The material discussed in this section remains controversial, and the formal mathematical approach we have adopted has not been accepted by all of the workers in the field. For example, Mathewson & Ford (1994) have argued that approaches like ours require idealized assumptions about sample selection that are invalid for realistic data sets. They instead separate their sample into "control" and "target" regions, using the former to calibrate the biases in the latter. We believe, however, that such qualitative or semiquantitative approaches are subject to their own caveats (are the control and target regions the same in their bias properties?), and run the risk of obscuring rather than illuminating the principal issues. Unlike much of the rest of the review, we have not attempted here to summarize all the analyses extant in the literature, but rather aim to give a comprehensive coverage of our own approach. This section can be skipped on a first reading.
6.5.1. Forward DIs: Selection Bias
We consider first the formalism appropriate to the forward relation; the inverse relation is treated in Section 6.5.4. A starting point in the quantification of bias is the empirical fact that it is the TF observables, and not the inferred distances, which exhibit a roughly Gaussian distribution (e.g., Willick et al. 1995c). Thus, the apparent magnitude of a galaxy with width parameter and true distance r is normally distributed about a mean value M() + 5log r with rms dispersion , when selection effects may be neglected. We combine this Gaussian distribution with the a priori distributions of galaxy distances and width parameters, and with a function describing sample selection probability, to obtain the joint probability distribution of the observables (m, ) and the true distance r for a galaxy:
(171) |
where µ(r) = 5log r, () is the -distribution function (similar to the luminosity function), and n(r) is the galaxy number density along the line of sight in question. The quantity S(m, ) is the sample selection function, defined as the probability an object with observables (m, ) will be included in the sample irrespective of other considerations. Note that we express the selection function here in terms of the observables, rather than in terms of distance as we did in redshift survey analyses (Section 3.4). An idealized form of S(m, ) describes a sample with a strict magnitude limit,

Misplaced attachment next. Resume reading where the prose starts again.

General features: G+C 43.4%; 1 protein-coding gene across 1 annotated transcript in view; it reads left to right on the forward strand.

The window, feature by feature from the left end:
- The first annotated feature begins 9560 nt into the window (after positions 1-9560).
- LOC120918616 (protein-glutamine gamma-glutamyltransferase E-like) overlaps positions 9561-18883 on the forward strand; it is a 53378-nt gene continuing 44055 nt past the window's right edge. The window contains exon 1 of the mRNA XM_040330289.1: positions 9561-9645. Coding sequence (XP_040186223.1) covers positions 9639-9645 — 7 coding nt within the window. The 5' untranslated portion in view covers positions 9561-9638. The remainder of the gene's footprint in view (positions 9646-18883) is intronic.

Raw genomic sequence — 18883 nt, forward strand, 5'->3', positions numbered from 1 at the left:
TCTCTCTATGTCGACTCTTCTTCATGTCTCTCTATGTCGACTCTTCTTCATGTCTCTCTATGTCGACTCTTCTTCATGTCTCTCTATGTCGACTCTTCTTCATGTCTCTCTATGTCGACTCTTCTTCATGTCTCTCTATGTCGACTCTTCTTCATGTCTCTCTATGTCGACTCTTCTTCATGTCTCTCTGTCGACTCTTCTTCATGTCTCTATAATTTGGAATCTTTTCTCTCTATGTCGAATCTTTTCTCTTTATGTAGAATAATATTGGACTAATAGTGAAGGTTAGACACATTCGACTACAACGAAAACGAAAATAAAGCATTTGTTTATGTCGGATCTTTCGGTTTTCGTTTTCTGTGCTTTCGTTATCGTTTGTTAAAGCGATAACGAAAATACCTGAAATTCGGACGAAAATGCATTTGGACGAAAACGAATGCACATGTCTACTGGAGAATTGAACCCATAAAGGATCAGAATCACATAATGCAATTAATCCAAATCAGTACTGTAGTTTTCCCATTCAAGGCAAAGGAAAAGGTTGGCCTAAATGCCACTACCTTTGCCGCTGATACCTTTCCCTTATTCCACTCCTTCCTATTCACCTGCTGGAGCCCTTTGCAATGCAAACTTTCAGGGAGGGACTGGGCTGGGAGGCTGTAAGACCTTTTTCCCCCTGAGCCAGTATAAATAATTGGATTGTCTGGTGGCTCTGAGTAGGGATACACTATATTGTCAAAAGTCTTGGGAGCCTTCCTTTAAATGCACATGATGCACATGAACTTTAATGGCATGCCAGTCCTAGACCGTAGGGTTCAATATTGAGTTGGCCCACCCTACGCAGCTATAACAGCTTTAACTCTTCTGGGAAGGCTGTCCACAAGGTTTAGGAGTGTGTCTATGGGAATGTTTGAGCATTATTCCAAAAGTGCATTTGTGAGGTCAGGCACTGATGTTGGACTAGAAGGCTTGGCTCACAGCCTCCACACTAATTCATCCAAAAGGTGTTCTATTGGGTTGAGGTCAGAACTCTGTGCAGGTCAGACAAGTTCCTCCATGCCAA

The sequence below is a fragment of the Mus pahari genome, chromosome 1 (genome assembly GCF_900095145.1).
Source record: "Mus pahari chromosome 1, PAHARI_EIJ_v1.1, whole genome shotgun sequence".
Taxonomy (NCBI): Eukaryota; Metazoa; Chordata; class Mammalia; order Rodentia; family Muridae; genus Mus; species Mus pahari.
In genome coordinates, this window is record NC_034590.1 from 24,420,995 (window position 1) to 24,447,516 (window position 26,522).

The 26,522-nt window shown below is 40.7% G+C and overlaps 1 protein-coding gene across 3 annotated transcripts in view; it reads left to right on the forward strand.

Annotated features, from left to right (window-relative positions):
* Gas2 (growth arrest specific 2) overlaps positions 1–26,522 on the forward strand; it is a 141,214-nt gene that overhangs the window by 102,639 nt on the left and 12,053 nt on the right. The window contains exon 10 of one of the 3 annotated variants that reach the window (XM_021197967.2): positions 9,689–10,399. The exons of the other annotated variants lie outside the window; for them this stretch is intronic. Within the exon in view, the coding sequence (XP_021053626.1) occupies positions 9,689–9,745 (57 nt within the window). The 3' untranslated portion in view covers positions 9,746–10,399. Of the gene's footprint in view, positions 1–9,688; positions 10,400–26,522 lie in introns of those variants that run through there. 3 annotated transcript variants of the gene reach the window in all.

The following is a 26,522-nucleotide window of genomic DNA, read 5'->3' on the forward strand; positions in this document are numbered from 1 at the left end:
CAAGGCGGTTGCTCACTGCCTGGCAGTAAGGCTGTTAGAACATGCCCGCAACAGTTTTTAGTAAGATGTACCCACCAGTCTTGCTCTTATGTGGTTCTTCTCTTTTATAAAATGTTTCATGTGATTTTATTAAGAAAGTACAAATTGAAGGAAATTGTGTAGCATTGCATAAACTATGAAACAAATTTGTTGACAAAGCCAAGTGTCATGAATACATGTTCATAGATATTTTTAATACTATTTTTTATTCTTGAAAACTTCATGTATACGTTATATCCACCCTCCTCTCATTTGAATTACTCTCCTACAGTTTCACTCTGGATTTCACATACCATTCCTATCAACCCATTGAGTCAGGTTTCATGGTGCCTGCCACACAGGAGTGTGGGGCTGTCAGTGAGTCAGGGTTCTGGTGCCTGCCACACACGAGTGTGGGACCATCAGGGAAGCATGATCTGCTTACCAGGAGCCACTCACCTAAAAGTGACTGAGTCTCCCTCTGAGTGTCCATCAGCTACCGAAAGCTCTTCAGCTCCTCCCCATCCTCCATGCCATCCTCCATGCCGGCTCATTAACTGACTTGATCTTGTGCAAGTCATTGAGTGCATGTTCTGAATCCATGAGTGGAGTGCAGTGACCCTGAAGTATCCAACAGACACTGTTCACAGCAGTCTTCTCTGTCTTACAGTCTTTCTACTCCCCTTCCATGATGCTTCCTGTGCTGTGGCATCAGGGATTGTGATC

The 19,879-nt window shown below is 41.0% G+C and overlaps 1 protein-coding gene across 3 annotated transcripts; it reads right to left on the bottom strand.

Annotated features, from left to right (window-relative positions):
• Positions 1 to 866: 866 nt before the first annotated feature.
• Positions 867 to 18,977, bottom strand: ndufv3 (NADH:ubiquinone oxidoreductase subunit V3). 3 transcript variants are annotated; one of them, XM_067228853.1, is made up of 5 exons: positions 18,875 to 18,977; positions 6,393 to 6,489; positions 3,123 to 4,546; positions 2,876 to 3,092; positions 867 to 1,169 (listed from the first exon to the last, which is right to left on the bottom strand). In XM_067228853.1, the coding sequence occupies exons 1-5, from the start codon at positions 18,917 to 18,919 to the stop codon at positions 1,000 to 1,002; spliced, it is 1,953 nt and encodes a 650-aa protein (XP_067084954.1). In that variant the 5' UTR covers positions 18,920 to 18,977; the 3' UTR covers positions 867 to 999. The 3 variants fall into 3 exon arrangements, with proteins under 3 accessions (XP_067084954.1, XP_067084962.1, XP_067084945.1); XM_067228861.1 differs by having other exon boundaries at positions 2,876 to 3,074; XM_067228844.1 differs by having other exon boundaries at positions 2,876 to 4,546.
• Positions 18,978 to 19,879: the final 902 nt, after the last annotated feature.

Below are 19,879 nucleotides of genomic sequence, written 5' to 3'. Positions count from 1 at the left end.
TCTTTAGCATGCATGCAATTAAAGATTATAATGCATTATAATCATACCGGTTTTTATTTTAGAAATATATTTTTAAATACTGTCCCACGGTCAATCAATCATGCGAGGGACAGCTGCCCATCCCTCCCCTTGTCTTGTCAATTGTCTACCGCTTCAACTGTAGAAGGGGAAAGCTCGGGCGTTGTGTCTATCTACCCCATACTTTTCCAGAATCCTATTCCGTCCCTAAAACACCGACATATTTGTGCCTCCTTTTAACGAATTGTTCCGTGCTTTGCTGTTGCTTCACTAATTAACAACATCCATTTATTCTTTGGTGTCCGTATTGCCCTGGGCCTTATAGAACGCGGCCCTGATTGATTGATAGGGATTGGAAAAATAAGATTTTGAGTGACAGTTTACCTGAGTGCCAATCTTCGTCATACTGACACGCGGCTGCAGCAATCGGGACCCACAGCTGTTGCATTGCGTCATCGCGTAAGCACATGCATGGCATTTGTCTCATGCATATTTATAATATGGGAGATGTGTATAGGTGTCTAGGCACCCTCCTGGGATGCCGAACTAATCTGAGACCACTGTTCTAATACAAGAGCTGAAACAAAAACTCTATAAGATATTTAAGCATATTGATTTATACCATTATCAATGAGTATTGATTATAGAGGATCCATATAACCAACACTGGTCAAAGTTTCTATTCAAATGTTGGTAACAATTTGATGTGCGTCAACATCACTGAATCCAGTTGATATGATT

(172) |
Selection and Malmquist bias effects are each implicit in Eq. (171). Which of the two comes into play depends, as already noted, on the assumptions underlying the method of data analysis; these assumptions determine which of several conditional probability distributions derivable from Eq. (171) are used. We first discuss selection bias; in Section 6.5.2 we discuss Malmquist bias.
We know from Section 6.4.1 that selection biases arise in Method II analyses, in which we take redshift-space information as the a priori distance indicator, either through the assumption of a common distance for cluster galaxies, or via a redshift-real space mapping such as Eq. (163). To the extent this mapping is a good one, we are in effect taking the true distance as "known" - dependent, perhaps, on model free parameters, but entirely independent of the TF observables. ^{(29)} In mathematical terms, this is equivalent to using probability distributions which are conditioned on the value of the true distance r. In the forward TF case, the relevant distribution is P(m|, r), which is readily derived from the joint probability distribution Eq. 171: